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Monday, July 30, 2007

Product Octane: the overlooked lever in TOC

It has always amazed me that more companies are not capitalizing on the leverage of the concept of product octane in driving higher profits. Octane is Goldratt's concept of calculating the Throughput per time of your constraint. Thousands of people over the years have been introduced to this concept through the famous PQ quiz, and the Socratic simulator tool used in so many TOC workshops yet the penetration of this simple yet enormous powerful concept is very low.

The concept is pretty straightforward. Given that you have a constraint resource that limits your system from producing more and more Throughput, the aim is to generate not just more product volume through it, but really more dollar volume for every minute of this constraint. Some products may generate more overall Throughput, but take much longer at the constraint. Consider the following data on two products, from Goldratt's PQ exercise:

Product P Product Q
Selling Price $90 $100
Raw Material $45 $40
Throughput $45 $60
Time at Constraint 15min 30min
T/ constraint time $3/min $2/min

It is clear that in the same 30 minutes of constraint time you can produce either two P's or 1 Q. While Q has a higher T/ unit, considering that the constraint limits your output, producing the two P's produces 50% more T than producing the Q's.

What makes this even more interesting is when you consider the standard cost view of P and Q. P takes a total of 55 minutes of labor to produce, and Q just 50 minutes of labor. This means the labor (and overhead) costs assigned to Q will be smaller than those of P in standard (or ABC) costing. So every cost system in the world will show Q as the better product. The reality, as is shown very nicely by the exercise, is that companies will make much higher profits (by 50% in this case) if they sell P's instead of the "higher margin" Q's.

The exercise shows the principle, but the reality for mist orgainzations is typically much more lucrative. We have done an analysis of the portfolios of more than 100 companies over the years to calculate the octane of all of their products. The spread between the highest and lowest octane products has never been smaller than 2x, and is usually between 10x and 20x. Meaning the lowest octane products produce 1/10th of the T/hour of the highest. Assuming that we look at an hour's worth of time at the constraint, the high octane products would produce 10 times the Throughput of the lower octane products.

More often than not most of the highest octane products are the ones with the lowest margins. And since most sales people and executives focus on margins, it also means that they are the products receiving the least attention from sales. Many times it happens that a company is the process of getting ready to trim these products from their portfolios as poor performers. When they realize that these are actually the gems in their portfolios they start to re-think their strategy.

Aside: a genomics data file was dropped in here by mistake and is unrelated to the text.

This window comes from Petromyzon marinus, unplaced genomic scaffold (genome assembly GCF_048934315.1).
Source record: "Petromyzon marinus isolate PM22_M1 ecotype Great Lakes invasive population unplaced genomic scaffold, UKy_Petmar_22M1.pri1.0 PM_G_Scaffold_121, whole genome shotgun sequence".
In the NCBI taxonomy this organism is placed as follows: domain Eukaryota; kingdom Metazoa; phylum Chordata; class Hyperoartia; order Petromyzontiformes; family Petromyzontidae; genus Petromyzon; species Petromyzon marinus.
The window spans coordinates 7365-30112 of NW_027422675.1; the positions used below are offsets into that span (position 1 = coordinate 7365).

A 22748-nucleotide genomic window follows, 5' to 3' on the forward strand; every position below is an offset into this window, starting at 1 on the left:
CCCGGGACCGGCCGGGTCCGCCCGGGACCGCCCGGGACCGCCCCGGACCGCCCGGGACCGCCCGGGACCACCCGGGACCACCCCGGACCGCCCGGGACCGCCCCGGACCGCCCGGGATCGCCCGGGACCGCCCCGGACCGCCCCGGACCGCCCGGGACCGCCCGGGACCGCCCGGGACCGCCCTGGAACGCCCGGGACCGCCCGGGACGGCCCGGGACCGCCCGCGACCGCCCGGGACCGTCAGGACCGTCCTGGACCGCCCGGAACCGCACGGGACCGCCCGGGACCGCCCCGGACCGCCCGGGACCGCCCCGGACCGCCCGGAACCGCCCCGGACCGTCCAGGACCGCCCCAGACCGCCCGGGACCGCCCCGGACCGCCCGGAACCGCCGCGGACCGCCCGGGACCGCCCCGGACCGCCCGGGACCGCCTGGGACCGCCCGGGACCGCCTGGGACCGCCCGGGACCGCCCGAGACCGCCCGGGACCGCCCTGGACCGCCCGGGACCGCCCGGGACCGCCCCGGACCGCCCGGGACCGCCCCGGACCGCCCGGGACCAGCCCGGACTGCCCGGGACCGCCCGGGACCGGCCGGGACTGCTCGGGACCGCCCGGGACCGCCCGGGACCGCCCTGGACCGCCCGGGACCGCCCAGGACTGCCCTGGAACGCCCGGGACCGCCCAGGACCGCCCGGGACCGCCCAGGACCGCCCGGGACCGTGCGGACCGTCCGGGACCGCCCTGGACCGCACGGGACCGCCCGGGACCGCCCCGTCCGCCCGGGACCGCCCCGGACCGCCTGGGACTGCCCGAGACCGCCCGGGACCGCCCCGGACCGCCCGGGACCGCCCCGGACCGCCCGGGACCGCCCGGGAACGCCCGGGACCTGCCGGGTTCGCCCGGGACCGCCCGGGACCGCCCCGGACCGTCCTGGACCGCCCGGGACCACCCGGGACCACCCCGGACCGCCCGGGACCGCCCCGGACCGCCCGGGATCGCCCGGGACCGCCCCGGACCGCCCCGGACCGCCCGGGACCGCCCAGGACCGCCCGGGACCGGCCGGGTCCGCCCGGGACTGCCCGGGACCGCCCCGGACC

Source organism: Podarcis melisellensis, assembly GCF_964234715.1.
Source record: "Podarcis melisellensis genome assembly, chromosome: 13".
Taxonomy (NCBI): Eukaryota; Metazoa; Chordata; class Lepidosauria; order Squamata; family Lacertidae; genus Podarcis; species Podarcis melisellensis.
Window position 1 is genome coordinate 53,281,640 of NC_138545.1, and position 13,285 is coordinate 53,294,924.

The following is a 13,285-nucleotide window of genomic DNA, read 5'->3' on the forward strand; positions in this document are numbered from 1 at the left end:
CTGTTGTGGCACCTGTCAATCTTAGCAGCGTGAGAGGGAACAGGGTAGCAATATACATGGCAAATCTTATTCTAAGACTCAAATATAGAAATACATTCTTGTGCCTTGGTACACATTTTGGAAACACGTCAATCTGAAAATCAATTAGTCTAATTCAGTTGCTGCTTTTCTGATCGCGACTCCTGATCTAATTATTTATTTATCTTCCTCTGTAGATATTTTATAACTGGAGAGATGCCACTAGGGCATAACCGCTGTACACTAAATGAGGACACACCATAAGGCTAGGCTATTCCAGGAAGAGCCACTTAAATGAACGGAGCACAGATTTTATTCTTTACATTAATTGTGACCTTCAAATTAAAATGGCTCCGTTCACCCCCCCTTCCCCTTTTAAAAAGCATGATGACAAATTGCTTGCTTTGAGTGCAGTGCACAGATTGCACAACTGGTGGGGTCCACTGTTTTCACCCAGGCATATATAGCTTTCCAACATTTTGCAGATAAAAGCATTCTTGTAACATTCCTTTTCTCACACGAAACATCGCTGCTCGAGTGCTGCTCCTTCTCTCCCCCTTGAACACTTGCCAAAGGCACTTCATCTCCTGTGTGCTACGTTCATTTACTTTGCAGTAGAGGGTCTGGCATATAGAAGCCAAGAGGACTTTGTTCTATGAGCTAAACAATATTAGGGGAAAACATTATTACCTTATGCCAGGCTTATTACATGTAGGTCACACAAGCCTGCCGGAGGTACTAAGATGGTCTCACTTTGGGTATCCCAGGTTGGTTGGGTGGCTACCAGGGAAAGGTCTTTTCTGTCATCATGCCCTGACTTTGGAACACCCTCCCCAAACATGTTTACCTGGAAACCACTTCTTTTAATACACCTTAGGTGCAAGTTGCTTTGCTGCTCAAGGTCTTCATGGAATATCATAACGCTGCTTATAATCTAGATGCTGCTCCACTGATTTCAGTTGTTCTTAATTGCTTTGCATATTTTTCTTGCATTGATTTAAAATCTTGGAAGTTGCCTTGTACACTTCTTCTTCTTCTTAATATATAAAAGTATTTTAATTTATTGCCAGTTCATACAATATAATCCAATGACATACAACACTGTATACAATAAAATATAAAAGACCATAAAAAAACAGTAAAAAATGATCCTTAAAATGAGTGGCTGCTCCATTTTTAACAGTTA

It is not hard to calculate that shifting even a portion of the company's sales from the low octane (maybe high-margin) products to the higher octane products will produce a very large increase in revenues and profits. This analysis also creates the opportunity for companies to set their prices in a way that drives more of the high octane business their way.

Consider that for low margin products, companies will want to increase prices, this will naturally drive demand away from the company. But if these products that are considered low margin turn out to be very high octane relative to the other products, there is actually the opportunity to lower prices (which will reduce the octane as well) enough to drive more volume of these products their way, and still maintain relatively high octane.

This simple principle seems to have been lost from many TOC practitioners and companies who have deployed the TOC methodology, yet it holds the potential to rapidly increase profits without requiring new capital or labor. If you have any doubts about it, try it with some of the products in your company. Calculate the Throughput for a number of products (selling price minus material, outside services and commissions) and divide it by the amount of constraint time the product needs. You should see a spread of at least 2x, and probably closer to 10x, between the highest and lowest octane products.

To see just how much of an opportunity your company is missing, check the margins for these products as well. If there are some items with high margins that are low on the octane scale, or with low margins that are high on the octane scale, it means that there are significant opportunities to accelerate profits quickly. From my 20 years experience, I'd be very surprised if you found there weren't any opportunities...

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